: (pretty (car *Ext))
      (job '((Sock))
         (when (or Sock (setq Sock (connect "localhost" 4000)))
               (out Sock (pr (cons 'qsym Obj)))
                  (in Sock (rd))
                  (unless @ (close Sock) (off Sock)) ) ) ) )

we see an offset of 20 (this would leave plenty space for a local database), and a function taking a single 'Obj' argument. This function will be called internally by the PicoLisp interpreter whenever an external symbol is accessed that doesn't belong to the local database. It connects to the given host and port (or re-uses an already open connection in the local variable 'Sock'), uses the 'ext' function to translate output (with 'pr') and input (with 'rd'), and closes the connection if end of file is encountered.

Finally, just for convenience, define a list of database resources, matching the offset(s) in '*Ext':

   : (de rsrc ()  # Simple resource handler, ignoring errors or EOFs
         '((@Ext Host)
            (let? @Sock (connect Host 4000)
                  (curry (@Ext @Sock) (X)  # out
                     (ext @Ext (out @Sock (pr X))) )
                  (curry (@Ext @Sock) ()  # in
                     (ext @Ext (in @Sock (rd))) ) ) ) )
         '("localhost") ) )

The CARs again are the offsets, and the CDR are executable expressions so that the 'remote' Pilog rule knows where and how to connect to remote servers.

Remote queries
Now we are ready to start remote queries and symbol accesses in the test client. The simplest example along the line of "doc/tut.html" would be a query to get all "Edward"s

   : (? (db nm +Person "Edward" @P))
   -> NIL

Naturally, it won't work, because the test client has no local database!

However, if we use 'remote', it works:

   : (? @Rsrc (rsrc) (remote (@P . @Rsrc) (db nm +Person "Edward" @P)))
    @Rsrc=((((X) (ext 20 (out 3 (pr X)))) NIL (ext 20 (in 3 (rd))))) @P={K-;}
    @Rsrc=((((X) (ext 20 (out 3 (pr X)))) NIL (ext 20 (in 3 (rd))))) @P={K-1B}
    @Rsrc=((((X) (ext 20 (out 3 (pr X)))) NIL (ext 20 (in 3 (rd))))) @P={K-R}
    @Rsrc=((((X) (ext 20 (out 3 (pr X)))) NIL (ext 20 (in 3 (rd))))) @P={K-1K}
    @Rsrc=((((X) (ext 20 (out 3 (pr X)))) NIL (ext 20 (in 3 (rd))))) @P={K-a}.
    # hit enter to step through results
    # type a dot '.' (or any char) followed by enter to return to the REPL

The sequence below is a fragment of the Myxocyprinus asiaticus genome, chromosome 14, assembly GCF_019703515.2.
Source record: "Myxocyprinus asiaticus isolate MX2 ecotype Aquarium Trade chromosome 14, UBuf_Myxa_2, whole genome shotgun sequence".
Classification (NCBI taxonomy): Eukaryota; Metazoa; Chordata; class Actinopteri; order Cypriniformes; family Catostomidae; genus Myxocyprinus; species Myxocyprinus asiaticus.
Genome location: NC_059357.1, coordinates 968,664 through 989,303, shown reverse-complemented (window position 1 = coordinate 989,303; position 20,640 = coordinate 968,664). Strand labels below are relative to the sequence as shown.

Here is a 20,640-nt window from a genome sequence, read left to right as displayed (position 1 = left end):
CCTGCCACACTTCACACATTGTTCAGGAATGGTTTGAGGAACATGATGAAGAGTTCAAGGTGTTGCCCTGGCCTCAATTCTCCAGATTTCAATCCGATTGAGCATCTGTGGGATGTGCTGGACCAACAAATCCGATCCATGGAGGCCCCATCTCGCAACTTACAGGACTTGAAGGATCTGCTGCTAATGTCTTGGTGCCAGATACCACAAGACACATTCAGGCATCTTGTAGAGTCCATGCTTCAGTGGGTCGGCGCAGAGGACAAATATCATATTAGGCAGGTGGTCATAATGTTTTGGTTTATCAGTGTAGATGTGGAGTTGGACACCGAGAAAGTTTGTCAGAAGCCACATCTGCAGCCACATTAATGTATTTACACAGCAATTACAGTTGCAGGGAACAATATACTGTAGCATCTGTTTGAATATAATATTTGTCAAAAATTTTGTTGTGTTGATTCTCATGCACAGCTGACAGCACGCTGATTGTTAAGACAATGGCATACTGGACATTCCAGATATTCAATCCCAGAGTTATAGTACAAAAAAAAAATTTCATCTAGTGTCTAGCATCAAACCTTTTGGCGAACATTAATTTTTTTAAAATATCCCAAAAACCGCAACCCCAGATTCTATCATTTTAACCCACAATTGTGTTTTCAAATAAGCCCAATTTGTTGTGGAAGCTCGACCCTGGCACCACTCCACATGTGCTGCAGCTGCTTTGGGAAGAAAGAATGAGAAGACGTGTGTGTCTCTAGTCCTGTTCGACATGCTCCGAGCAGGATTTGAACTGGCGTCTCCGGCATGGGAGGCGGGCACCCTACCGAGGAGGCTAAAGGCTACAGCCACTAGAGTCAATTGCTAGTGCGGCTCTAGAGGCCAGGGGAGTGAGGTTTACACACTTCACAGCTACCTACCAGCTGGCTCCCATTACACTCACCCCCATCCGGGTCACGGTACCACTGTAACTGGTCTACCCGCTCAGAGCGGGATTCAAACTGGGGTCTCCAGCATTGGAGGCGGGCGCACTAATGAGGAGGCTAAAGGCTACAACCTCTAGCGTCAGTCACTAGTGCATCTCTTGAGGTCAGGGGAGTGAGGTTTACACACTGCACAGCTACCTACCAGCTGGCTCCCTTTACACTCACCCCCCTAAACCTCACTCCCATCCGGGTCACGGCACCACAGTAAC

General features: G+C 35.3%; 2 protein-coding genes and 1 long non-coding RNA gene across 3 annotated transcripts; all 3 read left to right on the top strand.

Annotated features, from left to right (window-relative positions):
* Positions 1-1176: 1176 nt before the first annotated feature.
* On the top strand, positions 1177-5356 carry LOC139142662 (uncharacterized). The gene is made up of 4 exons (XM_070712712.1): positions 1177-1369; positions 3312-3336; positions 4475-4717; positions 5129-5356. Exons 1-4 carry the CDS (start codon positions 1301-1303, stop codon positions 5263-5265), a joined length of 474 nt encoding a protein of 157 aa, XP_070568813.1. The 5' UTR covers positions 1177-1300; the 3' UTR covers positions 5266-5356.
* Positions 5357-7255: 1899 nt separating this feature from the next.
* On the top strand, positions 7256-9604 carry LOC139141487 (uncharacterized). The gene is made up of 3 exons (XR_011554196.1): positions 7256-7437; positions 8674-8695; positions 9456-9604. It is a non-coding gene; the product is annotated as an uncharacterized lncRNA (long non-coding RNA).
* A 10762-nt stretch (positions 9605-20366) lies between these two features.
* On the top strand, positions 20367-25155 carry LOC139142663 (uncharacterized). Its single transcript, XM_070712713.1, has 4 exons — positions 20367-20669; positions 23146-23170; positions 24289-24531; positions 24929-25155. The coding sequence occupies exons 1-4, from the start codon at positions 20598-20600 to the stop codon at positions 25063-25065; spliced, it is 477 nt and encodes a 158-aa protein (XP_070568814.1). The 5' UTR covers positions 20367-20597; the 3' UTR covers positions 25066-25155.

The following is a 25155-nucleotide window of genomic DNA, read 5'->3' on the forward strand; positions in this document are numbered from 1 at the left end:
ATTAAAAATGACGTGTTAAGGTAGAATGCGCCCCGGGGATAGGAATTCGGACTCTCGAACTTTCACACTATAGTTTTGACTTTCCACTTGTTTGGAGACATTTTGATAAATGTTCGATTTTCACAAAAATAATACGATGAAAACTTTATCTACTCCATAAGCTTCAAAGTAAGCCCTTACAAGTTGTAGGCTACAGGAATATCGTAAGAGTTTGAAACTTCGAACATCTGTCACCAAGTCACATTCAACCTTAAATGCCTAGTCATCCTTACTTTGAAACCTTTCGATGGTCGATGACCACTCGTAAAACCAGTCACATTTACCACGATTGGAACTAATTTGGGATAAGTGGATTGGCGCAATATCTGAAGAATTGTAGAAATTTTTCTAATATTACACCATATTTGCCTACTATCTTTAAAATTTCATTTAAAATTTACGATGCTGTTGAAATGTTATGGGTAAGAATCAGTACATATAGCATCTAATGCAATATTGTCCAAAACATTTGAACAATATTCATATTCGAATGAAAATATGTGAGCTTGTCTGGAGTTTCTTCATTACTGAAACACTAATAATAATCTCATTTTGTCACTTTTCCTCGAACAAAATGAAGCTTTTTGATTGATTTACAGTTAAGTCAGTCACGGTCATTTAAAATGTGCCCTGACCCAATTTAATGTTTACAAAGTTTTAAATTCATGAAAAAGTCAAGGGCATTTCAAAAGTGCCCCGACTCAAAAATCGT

The original query, executed natively on the server, would return the symbols {2-;}, {2-1B}, {2-R}, ... (as opposed to {K-;}, {K-1B}, ...), and so on. We can see that the offset of 20 transformed the database file number '2' to 'K'. Please note that your external symbol names will almost certainly be different.

Another query:

   : (? @Rsrc (rsrc)
      (remote (@P . @Rsrc)
         (db nm +Person "Edward" @P)
         (val "Queen" @P mate job) ) )
    @Rsrc=((((X) (ext 20 (out 4 (pr X)))) NIL (ext 20 (in 4 (rd))))) @P={K-1B}
   -> NIL

We see that any query that would be legal on a local database, can be evaluated remotely simply by extending the query with

   (remote (@Var . @Resources) ..)

'@Var' is the variable which 'remote' is to return from the remote machine.

Using symbols locally
The returned external symbols can be used locally, just like normal external symbols:

   : (show '{K-1B})
      {K-1B} (+Man)
      kids ({K-1C} {K-1D} {K-1E} {K-1F} {K-1G} {K-1H} {K-1I} {K-g} {K-a})
      nm "Albert Edward"
      job "Prince"
      mate {K-f}
      fin 680370
      dat 664554
   -> {K-1B}

   : (show '{K-1B} 'kids 1 'nm)
   "Beatrice Mary Victoria" "Beatrice Mary Victoria"
   -> "Beatrice Mary Victoria"

   : (show '{K-1B} 'mate 'nm)
   "Victoria I" "Victoria I"
   -> "Victoria I"

   : (show '{K-1B} 'mate 'kids)
   -> ({K-a} {K-g} {K-1I} {K-1H} {K-1G} {K-1F} {K-1E} {K-1D} {K-1C})

A '+QueryChart' in a local GUI can have 'remote' applied to any Pilog expression (typically with 'select'), and will work just like with a local database.

19mar16   erik